The pipeline, the world’s longest offshore pipeline at some 1,200km, could meet up to 20% of the UK’s gas demand.
Pipelines are the backbone in the transportation of oil, gas and water, as well as other fluids for use in industrial processes (e.g. ethylene).
This makes the design, operation and maintenance of pipelines important. However, the route of a pipeline has immediate geopolitical impact, because pipelines form part of the “tap” through which consumers access oil and gas. This means pipeline routes and failure in pipeline integrity can make headline news. The World Energy Council explains this in detail:
In WEC’s study on Drivers of the Energy Scene we made various observations about the rate at which oil and gas are likely to enter the market. This can be looked at as issues concerning the size of “the tap”. WEC’s Survey of Resources constitutes the longest time series on the size of “the tank”.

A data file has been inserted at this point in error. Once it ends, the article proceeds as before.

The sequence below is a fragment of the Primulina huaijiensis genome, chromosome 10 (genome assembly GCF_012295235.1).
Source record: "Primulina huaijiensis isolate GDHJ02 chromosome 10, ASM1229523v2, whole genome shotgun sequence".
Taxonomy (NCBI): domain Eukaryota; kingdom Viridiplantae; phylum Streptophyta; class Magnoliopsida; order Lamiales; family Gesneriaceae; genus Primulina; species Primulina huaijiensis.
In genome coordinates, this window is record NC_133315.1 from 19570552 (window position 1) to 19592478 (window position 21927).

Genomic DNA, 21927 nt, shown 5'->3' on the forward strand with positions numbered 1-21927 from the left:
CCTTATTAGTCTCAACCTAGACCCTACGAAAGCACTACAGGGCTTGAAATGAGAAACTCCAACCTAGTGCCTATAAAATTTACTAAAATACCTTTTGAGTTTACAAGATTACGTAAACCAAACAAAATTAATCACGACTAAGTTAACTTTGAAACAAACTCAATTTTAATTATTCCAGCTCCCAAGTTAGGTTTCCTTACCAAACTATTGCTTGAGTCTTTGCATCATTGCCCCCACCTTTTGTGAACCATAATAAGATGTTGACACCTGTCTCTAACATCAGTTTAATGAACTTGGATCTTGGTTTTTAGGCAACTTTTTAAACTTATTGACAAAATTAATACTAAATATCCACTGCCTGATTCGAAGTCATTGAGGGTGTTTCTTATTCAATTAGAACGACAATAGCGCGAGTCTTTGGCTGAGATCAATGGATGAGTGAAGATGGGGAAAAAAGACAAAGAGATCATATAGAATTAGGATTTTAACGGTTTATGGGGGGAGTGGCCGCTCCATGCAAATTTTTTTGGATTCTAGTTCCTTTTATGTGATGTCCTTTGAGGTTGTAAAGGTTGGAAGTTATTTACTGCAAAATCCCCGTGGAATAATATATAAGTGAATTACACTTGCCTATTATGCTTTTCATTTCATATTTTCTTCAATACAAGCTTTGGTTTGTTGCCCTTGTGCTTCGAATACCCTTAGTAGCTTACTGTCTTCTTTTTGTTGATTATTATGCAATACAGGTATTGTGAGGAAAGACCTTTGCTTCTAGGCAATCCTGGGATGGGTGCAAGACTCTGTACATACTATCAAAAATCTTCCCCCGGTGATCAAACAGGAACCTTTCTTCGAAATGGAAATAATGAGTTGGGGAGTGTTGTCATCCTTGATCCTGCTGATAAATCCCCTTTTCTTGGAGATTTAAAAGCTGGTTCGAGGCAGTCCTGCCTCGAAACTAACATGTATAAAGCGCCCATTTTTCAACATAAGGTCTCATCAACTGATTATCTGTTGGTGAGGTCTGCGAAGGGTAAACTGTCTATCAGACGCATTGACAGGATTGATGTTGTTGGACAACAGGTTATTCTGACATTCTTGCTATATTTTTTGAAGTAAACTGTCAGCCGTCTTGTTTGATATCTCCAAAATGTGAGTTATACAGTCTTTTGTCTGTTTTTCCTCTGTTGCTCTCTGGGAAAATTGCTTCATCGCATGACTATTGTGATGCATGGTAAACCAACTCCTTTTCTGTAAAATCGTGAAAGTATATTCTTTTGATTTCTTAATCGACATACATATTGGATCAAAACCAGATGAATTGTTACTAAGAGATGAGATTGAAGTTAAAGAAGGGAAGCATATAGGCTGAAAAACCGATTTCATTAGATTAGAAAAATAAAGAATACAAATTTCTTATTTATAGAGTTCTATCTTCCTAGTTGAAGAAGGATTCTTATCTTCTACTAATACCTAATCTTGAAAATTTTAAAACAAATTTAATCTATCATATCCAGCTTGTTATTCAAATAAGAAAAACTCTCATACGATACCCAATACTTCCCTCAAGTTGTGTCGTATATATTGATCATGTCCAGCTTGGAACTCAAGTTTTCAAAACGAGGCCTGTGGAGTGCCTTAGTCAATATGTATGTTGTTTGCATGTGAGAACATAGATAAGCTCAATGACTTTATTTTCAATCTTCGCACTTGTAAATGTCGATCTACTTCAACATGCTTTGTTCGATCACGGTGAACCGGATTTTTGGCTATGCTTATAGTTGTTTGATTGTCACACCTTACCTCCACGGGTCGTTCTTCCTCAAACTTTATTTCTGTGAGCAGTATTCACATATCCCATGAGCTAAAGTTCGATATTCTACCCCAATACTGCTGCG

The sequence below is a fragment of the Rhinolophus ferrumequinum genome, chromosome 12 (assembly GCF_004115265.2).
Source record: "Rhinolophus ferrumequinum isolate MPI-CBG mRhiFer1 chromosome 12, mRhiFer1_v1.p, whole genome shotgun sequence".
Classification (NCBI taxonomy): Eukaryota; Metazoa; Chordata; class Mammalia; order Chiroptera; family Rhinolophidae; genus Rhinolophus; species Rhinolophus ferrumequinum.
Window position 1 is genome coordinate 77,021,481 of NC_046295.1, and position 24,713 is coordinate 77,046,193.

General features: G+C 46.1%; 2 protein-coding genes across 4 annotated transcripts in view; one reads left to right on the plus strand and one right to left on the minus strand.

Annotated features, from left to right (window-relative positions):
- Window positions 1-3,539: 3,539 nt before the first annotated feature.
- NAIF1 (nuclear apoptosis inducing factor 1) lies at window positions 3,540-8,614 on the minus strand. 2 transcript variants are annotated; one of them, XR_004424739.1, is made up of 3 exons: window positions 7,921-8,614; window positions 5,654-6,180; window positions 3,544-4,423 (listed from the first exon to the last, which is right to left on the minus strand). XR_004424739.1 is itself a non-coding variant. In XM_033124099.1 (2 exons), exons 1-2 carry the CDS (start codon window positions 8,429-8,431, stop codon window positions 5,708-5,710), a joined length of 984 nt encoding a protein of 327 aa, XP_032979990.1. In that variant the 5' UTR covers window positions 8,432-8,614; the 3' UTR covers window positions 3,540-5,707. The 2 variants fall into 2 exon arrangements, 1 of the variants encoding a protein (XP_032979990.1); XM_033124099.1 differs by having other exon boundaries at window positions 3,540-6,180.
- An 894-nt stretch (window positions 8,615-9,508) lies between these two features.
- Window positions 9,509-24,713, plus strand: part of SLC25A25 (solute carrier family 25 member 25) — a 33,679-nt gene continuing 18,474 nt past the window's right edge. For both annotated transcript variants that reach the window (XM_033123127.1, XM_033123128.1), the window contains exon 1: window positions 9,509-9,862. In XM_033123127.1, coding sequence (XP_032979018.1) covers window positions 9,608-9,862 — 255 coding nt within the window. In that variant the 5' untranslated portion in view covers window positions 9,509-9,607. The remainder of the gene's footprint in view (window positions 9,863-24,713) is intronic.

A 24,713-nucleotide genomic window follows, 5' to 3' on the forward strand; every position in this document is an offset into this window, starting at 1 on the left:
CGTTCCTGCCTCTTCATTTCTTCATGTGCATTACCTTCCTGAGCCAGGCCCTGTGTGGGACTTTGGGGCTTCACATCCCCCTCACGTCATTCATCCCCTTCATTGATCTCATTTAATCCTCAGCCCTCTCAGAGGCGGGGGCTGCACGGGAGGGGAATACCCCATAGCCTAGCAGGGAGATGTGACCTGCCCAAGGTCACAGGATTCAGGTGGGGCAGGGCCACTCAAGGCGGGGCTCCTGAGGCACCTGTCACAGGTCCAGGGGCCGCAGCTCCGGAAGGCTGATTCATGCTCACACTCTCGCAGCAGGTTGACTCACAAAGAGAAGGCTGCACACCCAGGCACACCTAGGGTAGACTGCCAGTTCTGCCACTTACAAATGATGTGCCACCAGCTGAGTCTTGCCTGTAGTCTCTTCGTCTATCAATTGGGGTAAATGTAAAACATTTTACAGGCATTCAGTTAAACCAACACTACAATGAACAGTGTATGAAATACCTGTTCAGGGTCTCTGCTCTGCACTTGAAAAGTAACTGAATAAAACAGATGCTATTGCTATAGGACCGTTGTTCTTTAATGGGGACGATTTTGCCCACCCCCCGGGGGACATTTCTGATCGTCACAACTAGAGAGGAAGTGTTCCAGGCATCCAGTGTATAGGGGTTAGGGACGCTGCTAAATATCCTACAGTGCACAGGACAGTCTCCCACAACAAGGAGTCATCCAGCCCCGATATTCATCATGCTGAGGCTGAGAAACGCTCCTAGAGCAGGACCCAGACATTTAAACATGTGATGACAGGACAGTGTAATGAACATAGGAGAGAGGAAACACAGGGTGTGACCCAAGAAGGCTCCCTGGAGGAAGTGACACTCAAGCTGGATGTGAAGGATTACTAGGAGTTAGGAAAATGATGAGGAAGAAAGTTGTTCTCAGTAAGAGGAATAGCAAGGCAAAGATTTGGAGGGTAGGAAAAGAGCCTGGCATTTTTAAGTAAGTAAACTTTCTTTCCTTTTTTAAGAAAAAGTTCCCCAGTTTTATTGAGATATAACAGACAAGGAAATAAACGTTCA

Clearly the size of the tap is the immediate issue which dominates headlines and energy decision-maker thinking. It is capacity in producing wells, pipelines, conversion and refining and tankers that will determine, along with other more commercial and political factors, how supply will respond to demand in the short-term. The size of the tank is of longer-term relevance, but what are the linkages and relationships between the tap and the tank? The tank is essentially a function of past exploration expenditure together with the build-up of geological and extraction understanding, which permits extrapolation from exploration data. The tap is a function of investment decisions in the capacities mentioned above.
Pipelines have received some bad press lately. Not that they ever had much good press in the first place! But what is a pipeline and why use one? And why do they fail and what causes them to fail with such lethal consequences?
As a primer to pipelines, I’ve collected some links which will hopefully educate the reader on pipelines.
Wikipedia entry on pipelines as a means of transportation.